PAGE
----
Yet King, though often invoked, is rarely read. “I Have a Dream” and “Letter from Birmingham Jail” will sometimes appear in school history books, but few have read or even heard of longer works like Strength to Love, Why We Can’t Wait, and The Trumpet of Conscience. Even less common is serious critical work on King’s political and philosophical thought. In To Shape a New World: Essays on the Political Philosophy of Martin Luther King, Jr., Tommie Shelby and Brandon Terry seek to redress that balance. The collection brings together a series of impressive scholars — Cornel West, Martha Nussbaum, and Robert Gooding-Williams among them — to look at King’s understudied writings on economic inequality, just-war theory, and voting rights.
It’s natural to wonder why this book doesn’t already exist, why King’s writings are under-attended in the halls of philosophy. It might seem paradoxical to deify King and ignore his words at once, but Shelby and Terry suggest the two tendencies — ritual celebration and intellectual marginalization — are connected, and even that “their entanglement presents both an immediate obstacle and a significant risk” to serious studies of King’s political and philosophical work. In the textbook account of American history, the contribution of civil rights figures like King is primarily about reconciling gaps between practice and reality. On this story, the values enshrined in the American republic from its founding — liberty, justice, equality — are tragically contradicted by its treatment of native peoples, its tolerance for slavery, and the legacy of Jim Crow. King becomes the charismatic activist-orator who drove the United States to better live up to its professed ideals, as laid out by the founding fathers.
What’s missed here is King’s own political philosophy, worthy of study in its own right, and the relation he saw between ideals and the means needed to achieve them. This is nowhere clearer than in King’s 1967 book Where Do We Go from Here, the subject of Lawrie Balfour’s sharp contribution the volume. In that book, King lays bare the tension between America’s democratic principles and its actual track record, a history replete with bondage. So far, so good, as far as the textbook narrative is concerned. But here is where things take an unexpected turn. When King talks about former slaves after the Civil War, he claims that the freedom they gained was “illusory” at best. Admitting that “the Negro was given abstract freedom expressed in luminous rhetoric,” King reminds us that at the same time “the Negro was denied everything but a legal status he could not use, could not consolidate, could not even defend.” What’s implicit in King’s remarks is that, when we talk about freedom as an aspiration without securing the means needed to achieve it, there’s a sense in which freedom isn’t really an ideal for us at all. Put otherwise, when the United States failed to help former slaves recover their freedom, the problem wasn’t just about living up to one’s ideals, but with the ideals themselves.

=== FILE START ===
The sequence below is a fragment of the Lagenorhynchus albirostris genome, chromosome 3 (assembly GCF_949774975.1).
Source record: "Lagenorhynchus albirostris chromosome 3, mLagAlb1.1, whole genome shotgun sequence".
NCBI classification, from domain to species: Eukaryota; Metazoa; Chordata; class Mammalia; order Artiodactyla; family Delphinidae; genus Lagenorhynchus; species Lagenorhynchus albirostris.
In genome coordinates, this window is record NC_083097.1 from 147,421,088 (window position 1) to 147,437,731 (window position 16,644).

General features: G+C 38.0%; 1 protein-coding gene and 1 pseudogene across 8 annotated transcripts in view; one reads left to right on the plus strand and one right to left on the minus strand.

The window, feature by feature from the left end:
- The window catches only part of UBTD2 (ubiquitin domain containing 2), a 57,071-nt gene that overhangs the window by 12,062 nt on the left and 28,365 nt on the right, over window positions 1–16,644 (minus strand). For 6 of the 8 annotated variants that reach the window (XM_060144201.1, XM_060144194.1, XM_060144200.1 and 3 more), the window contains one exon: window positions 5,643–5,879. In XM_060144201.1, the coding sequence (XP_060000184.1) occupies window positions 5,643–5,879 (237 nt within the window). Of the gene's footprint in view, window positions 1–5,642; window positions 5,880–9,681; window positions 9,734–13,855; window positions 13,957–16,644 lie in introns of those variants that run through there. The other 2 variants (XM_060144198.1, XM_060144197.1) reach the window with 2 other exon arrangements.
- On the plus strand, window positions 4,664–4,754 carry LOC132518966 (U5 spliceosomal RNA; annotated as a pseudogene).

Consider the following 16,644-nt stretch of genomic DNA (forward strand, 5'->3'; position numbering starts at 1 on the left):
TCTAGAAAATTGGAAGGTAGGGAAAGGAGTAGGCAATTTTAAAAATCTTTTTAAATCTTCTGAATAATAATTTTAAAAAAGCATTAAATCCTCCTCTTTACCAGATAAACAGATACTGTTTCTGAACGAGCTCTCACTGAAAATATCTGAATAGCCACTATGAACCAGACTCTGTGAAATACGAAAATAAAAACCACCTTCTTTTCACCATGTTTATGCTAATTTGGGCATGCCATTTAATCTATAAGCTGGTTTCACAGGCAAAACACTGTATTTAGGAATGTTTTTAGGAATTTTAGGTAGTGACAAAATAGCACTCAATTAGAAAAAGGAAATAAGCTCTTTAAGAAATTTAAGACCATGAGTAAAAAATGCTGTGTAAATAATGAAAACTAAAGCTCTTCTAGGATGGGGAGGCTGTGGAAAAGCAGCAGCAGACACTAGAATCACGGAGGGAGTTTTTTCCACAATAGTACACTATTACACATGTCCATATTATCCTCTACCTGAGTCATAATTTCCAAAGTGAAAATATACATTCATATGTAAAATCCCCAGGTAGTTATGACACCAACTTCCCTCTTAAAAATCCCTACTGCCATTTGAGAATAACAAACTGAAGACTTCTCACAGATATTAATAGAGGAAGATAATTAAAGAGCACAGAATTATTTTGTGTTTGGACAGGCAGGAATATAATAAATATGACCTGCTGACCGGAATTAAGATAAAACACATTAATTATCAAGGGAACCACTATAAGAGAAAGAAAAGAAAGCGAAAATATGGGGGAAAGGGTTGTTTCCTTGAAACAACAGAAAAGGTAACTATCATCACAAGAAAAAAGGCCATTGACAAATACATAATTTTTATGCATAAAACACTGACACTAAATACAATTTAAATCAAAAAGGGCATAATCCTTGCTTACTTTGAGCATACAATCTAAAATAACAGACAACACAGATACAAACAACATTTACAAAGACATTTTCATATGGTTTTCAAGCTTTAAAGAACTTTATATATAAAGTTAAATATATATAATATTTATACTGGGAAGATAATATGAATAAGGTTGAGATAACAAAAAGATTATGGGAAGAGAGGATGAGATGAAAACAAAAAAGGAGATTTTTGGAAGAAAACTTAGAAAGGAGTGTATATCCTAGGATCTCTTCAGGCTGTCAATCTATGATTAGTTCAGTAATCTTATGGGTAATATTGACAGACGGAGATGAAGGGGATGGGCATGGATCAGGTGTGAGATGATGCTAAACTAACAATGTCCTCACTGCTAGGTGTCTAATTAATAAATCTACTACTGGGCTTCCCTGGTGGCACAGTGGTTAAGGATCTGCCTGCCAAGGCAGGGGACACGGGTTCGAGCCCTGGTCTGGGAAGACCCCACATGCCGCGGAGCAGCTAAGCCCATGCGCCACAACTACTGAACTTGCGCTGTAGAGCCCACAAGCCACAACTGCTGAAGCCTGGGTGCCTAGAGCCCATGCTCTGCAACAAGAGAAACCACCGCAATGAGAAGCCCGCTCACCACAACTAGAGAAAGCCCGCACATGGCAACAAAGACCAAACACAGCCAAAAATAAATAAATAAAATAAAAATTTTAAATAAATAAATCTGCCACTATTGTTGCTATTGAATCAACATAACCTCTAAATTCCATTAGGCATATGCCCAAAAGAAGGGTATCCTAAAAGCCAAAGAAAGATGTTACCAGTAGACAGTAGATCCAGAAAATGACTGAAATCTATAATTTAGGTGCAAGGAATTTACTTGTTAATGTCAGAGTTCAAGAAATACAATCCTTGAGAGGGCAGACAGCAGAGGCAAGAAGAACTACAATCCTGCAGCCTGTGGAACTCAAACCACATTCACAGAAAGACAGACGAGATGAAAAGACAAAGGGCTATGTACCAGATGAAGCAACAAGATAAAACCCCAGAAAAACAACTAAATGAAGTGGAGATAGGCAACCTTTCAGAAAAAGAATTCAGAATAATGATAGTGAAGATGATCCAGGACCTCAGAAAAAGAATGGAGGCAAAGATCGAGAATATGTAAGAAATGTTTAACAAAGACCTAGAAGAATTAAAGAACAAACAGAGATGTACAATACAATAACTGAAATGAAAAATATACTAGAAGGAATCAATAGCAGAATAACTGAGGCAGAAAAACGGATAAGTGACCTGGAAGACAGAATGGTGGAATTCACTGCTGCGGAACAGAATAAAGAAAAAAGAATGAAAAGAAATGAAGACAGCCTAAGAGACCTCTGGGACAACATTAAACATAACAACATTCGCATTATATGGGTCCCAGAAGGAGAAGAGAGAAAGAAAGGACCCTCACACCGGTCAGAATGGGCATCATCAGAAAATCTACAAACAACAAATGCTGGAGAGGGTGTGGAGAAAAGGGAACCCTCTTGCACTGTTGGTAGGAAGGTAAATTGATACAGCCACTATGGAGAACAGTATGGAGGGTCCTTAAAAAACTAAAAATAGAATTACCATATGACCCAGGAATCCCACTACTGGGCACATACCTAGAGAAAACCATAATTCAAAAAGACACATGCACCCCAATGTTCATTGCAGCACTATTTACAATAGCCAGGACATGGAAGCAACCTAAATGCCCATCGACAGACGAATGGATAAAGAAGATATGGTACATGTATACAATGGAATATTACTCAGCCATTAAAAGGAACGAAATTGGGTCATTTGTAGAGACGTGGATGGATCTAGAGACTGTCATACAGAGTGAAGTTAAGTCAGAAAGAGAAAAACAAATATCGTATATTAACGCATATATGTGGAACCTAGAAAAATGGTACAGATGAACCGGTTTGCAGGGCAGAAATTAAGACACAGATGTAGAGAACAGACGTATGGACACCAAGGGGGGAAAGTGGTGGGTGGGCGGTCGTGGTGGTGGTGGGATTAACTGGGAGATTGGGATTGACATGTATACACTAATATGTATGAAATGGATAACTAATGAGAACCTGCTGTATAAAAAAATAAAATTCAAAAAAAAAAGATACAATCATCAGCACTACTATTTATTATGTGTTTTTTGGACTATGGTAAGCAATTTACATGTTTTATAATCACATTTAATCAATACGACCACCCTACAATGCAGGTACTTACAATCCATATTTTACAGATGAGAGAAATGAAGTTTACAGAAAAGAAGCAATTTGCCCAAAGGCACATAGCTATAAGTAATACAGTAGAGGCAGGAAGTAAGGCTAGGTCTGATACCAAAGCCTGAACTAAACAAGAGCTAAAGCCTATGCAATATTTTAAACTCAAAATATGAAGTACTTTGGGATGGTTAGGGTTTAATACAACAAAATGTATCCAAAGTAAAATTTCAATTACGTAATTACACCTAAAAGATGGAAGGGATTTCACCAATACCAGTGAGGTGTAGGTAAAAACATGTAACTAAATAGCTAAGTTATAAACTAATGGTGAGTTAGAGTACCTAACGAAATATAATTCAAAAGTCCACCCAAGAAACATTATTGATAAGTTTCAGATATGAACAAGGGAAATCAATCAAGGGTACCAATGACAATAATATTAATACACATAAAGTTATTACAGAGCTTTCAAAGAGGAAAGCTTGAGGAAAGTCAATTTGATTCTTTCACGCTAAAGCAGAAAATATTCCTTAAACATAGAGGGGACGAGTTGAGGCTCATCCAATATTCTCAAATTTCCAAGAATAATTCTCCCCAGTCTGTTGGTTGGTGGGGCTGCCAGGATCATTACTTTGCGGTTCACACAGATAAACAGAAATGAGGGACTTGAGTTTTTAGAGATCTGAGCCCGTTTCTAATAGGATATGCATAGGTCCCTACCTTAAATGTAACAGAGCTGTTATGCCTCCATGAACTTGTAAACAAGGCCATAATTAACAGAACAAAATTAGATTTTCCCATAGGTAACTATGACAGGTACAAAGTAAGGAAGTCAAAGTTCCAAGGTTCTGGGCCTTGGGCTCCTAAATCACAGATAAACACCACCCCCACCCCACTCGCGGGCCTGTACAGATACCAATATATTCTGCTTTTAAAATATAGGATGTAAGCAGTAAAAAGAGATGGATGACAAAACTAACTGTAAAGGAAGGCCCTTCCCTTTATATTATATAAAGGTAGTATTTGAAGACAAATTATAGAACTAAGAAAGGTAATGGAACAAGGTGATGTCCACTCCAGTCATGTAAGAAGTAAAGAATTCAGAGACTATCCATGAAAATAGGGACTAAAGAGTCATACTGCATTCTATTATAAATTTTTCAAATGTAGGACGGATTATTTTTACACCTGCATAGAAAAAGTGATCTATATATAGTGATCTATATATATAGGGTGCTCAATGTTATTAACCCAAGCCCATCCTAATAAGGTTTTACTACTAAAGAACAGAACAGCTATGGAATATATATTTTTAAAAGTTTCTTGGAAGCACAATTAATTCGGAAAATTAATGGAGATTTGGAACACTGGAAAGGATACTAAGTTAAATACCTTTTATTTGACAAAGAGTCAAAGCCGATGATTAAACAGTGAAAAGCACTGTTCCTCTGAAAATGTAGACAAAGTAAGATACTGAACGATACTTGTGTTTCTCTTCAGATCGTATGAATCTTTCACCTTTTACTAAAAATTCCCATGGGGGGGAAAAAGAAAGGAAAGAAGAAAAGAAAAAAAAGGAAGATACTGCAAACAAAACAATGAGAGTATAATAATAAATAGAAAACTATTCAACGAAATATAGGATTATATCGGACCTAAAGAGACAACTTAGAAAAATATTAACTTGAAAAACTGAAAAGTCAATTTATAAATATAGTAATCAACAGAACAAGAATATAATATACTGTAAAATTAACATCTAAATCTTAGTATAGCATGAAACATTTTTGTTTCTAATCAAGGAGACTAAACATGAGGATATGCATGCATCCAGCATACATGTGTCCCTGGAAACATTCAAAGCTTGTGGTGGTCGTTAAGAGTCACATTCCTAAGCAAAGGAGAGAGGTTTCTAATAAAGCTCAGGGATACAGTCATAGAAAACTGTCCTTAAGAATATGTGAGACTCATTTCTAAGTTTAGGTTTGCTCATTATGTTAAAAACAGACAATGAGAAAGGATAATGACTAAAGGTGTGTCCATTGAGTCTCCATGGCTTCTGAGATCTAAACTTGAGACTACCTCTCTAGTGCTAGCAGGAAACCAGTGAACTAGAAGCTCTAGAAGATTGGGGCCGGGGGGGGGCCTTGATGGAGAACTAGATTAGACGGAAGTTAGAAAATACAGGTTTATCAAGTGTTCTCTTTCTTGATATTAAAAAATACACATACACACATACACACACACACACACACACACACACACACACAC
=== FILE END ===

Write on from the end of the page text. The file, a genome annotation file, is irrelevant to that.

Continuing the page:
When we talk about living up to your ideals, what’s implicit is that change occurs only in one direction. We try, and frequently fail, to bring our actions into line with our principles. But sometimes our practice can influence those principles, and reorient our sense of what is desirable. Take, for instance, King’s advocacy of nonviolence and civil disobedience. In one of the book’s standout pieces, Karuna Mantena tracks King’s experience in mass movements. In “Letter from a Birmingham Jail,” King outlines the drawbacks of using violence in political action. King worried it would lead to debates on whether or not some particular use of force was necessary. This is bad not just because it distracts the public from the moral message of civil rights, King thought, but also because of how it reflected on the participants and initiators of violence. The people who started violence were often “blamed for its consequences” regardless of the scale of injustices that prompted such protests. What King offers, then, is a way that the anticipated outcomes of our actions affect not just our calculations about how to behave, but also our thinking about what ideals are worth pursuing. King famously first encountered the principle of nonviolent protest in a lecture on Gandhi that he attended while still a student at Morehouse. But it didn’t become central to his own thought until the Montgomery Bus Boycott, where King saw nonviolent organizing firsthand and realized how questions about social change “were now solved in the sphere of practical action.” For King, experience informs ideals, which further inform experience.
Lived experience fed into King’s theorizing as well as his activism. In King’s 1962 “An Address Before the National Press Club,” for instance, he describes nonviolence as the moral “unbalancing” of one’s opponents, what the nonviolence theorist Richard Gregg has called “moral jiu-jitsu.” Opponents are disarmed because their force is used against themselves. This was dually a matter of practical politics and a matter of ethical ideals, since King thought nonviolence was the best way to bring his opponents to experience a kind of moral conversion.